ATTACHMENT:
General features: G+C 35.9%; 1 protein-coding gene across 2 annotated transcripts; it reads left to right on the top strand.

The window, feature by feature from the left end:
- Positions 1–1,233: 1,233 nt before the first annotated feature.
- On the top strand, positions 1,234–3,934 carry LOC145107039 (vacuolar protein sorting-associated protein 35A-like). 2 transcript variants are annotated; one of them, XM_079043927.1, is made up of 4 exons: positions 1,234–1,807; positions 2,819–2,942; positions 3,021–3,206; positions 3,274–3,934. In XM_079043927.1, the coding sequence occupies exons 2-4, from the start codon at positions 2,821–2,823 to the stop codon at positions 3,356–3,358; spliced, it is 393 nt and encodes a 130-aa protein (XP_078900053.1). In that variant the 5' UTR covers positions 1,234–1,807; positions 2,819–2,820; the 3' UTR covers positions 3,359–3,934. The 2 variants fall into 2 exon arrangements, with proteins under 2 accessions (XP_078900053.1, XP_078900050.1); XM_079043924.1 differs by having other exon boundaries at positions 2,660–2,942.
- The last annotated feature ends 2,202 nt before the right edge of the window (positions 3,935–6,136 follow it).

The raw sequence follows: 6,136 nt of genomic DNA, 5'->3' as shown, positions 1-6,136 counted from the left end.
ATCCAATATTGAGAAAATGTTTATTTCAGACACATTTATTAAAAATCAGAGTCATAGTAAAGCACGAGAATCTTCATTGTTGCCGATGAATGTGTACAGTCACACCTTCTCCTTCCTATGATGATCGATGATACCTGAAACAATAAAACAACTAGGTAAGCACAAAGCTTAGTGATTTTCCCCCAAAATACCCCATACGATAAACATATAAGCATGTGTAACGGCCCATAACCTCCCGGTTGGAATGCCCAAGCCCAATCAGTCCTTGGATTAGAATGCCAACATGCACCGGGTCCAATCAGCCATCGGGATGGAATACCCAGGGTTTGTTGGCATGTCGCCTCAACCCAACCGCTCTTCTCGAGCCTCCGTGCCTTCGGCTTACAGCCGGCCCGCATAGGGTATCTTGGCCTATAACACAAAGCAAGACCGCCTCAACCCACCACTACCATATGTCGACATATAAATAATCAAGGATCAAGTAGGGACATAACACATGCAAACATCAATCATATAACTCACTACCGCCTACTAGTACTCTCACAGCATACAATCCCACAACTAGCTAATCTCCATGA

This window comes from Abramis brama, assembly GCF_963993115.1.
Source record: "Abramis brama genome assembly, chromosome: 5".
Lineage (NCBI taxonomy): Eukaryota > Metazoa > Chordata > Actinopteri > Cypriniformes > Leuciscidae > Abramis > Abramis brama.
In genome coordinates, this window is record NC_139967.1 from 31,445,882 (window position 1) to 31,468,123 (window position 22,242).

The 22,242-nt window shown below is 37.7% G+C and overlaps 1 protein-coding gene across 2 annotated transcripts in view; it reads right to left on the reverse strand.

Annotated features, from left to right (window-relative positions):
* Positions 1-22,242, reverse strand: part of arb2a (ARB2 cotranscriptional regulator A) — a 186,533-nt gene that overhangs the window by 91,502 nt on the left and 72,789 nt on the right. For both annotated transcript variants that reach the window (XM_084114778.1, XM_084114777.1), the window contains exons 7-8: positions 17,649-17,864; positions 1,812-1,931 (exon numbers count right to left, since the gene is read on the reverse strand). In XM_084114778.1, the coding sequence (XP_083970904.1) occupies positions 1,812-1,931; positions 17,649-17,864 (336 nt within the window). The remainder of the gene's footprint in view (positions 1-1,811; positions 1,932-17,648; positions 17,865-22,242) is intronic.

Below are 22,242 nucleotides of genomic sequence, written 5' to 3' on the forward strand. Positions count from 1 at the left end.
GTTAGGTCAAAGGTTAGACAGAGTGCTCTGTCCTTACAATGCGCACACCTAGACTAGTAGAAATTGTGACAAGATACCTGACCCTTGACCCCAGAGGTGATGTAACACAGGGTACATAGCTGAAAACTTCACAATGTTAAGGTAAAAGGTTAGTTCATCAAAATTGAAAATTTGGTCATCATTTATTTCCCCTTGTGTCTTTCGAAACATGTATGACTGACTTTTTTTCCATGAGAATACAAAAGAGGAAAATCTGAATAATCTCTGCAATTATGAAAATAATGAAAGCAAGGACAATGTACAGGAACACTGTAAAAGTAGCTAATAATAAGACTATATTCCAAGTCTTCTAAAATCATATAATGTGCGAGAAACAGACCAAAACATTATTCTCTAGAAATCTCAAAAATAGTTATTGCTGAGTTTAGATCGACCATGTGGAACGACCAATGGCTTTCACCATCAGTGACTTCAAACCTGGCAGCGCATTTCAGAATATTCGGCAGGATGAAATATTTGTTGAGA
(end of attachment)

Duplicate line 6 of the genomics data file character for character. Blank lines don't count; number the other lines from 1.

The raw sequence follows: 6,136 nt of genomic DNA, 5'->3' as shown, positions 1-6,136 counted from the left end.